You can’t have it both ways: Justice or Injustice?

In Mary Shelley’s novel, Frankenstein, Justine’s case is built upon the basis of justice. Justine, “a girl of merit [who] possessed qualities which promised to render her life,” (103) suffers during a just case and can only be saved if Victor speaks up and says what he knows.

Victor tells his family, “I know the murderer. Justine, poor, good Justice, is innocent,” (101) but is too afraid to mention anything in court because of the trouble of having to explain his monster and give evidence of his creation, “he was the murderer” (99). So instead, he “rushed out of the court in agony. The tortures of the accused did not equal [his] (106). Victor, worried, is torn between telling the truth and being questioned of his creation or letting Justine be free. It eats him alive feeling “the never-dying worm alive in [his] bosom, which allowed of no hope or consolation” (109). Having no hope for Justine parallels to the French Revolution just as there was no hope for justice.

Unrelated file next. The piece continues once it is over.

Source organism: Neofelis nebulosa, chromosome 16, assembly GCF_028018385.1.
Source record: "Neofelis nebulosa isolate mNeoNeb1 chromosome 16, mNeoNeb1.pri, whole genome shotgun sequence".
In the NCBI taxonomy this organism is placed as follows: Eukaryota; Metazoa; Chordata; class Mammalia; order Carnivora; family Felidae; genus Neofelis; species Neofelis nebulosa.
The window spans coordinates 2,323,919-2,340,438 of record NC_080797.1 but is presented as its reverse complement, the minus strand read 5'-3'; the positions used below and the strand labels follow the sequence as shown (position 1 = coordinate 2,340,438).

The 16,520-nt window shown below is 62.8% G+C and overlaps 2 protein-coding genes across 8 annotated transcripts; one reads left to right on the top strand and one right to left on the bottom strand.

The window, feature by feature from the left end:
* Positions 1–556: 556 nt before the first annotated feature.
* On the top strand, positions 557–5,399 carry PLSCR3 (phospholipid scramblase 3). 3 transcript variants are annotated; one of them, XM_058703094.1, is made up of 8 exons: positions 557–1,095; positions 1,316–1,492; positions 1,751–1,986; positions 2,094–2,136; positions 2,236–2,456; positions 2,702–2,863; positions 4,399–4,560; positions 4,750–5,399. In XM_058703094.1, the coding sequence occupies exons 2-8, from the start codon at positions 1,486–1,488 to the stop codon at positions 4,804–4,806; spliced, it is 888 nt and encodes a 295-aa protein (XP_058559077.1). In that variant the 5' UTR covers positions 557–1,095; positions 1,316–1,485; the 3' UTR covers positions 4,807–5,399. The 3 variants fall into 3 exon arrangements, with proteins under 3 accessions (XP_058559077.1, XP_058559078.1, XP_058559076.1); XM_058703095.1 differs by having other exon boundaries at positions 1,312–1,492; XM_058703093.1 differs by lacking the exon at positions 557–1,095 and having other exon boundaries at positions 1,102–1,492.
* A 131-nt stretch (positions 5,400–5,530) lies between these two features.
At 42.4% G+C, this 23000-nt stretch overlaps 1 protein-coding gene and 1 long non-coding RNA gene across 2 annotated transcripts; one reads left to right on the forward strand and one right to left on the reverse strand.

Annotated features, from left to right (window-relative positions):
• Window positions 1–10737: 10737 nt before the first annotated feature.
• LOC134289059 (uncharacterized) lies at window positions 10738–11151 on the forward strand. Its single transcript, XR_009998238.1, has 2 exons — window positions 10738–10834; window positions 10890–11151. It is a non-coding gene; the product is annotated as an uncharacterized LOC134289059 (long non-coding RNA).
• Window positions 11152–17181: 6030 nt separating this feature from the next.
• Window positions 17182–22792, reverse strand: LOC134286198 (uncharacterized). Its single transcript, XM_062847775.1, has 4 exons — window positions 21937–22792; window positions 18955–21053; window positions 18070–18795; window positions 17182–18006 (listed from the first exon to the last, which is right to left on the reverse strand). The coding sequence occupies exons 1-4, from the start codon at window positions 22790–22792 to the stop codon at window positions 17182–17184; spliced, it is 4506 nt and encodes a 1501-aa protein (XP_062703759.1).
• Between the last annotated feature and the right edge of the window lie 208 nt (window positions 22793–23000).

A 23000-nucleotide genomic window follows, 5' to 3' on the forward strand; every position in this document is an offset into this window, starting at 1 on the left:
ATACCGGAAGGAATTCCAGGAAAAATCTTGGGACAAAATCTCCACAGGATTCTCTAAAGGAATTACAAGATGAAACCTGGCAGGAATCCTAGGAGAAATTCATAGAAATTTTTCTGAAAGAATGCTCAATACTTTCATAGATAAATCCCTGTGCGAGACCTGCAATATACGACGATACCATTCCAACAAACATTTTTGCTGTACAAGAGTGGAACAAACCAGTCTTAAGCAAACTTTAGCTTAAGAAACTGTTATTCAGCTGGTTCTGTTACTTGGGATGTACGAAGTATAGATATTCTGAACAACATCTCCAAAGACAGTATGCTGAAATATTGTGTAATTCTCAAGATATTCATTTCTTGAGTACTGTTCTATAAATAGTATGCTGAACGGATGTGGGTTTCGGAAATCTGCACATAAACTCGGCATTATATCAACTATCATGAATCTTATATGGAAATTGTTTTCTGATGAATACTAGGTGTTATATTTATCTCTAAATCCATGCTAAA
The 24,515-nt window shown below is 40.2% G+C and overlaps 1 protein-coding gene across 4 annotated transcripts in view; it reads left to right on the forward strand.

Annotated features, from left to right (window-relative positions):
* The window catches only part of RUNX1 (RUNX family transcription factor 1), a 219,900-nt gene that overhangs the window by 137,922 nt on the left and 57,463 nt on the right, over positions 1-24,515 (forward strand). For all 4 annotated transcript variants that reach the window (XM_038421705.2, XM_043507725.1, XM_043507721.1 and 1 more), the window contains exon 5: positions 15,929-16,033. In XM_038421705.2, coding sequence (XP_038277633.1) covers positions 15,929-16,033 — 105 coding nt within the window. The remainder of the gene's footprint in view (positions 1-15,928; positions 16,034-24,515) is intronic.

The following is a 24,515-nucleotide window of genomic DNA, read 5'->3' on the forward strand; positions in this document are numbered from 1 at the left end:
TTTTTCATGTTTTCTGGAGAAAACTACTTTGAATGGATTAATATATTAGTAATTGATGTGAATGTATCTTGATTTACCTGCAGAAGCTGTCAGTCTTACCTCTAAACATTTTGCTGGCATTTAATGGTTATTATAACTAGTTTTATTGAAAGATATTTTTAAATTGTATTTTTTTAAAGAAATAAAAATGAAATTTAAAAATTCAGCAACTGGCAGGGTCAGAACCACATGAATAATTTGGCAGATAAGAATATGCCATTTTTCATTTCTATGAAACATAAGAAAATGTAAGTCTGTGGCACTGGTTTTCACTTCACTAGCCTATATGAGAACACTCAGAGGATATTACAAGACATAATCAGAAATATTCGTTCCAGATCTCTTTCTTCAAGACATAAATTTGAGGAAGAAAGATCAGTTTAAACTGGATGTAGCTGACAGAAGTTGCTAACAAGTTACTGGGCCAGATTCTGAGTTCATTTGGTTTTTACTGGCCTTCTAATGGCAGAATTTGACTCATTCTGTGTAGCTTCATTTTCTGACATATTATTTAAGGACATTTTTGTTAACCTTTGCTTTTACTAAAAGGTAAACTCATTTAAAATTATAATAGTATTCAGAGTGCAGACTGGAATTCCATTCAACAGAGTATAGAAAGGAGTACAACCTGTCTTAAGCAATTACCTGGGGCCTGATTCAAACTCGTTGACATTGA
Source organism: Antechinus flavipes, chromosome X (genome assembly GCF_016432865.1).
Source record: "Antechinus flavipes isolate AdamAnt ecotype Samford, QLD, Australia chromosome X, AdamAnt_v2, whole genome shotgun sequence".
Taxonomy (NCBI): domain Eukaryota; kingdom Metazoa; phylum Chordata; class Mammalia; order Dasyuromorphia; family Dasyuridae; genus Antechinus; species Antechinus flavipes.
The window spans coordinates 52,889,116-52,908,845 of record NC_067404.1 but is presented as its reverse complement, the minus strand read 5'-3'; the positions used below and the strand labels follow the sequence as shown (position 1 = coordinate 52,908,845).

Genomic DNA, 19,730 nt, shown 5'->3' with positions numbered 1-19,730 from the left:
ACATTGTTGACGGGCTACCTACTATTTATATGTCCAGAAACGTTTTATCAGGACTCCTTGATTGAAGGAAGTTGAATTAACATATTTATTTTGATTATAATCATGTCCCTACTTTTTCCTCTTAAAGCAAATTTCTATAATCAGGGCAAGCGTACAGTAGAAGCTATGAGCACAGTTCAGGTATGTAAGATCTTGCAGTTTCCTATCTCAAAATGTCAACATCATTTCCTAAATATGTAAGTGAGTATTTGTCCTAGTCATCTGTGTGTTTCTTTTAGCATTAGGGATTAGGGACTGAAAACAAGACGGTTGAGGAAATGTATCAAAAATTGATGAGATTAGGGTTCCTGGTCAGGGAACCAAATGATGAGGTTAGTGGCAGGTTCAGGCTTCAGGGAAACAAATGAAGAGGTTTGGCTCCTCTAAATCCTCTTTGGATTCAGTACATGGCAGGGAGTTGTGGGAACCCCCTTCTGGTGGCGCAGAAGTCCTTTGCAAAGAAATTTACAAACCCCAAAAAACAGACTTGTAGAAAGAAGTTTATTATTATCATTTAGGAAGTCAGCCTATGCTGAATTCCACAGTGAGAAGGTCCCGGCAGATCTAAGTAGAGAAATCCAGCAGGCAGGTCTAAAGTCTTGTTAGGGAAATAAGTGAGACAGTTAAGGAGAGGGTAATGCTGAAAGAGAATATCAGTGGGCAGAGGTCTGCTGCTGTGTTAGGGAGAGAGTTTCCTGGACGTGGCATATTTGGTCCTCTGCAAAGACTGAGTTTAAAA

Shelley uses this scenario to portray the criminal justice system during the French Revolution and the rights they had during that time period. A judge was the only one who had the power of making the ultimate decision, but in this case Victor carried the burden of justice and it was on his decision whether to speak up or not, that Justine would be saved. Unfortunately, Victor decides to be ungenerous and self-interested and does not speak up. Justine died and “the blood flowed freely in [Victor’s] veins, but a weight of despair and remorse pressed on [his] heart, which nothing could remove” (111). This leads to an injustice case that could have been proven innocent by the act of one individual.

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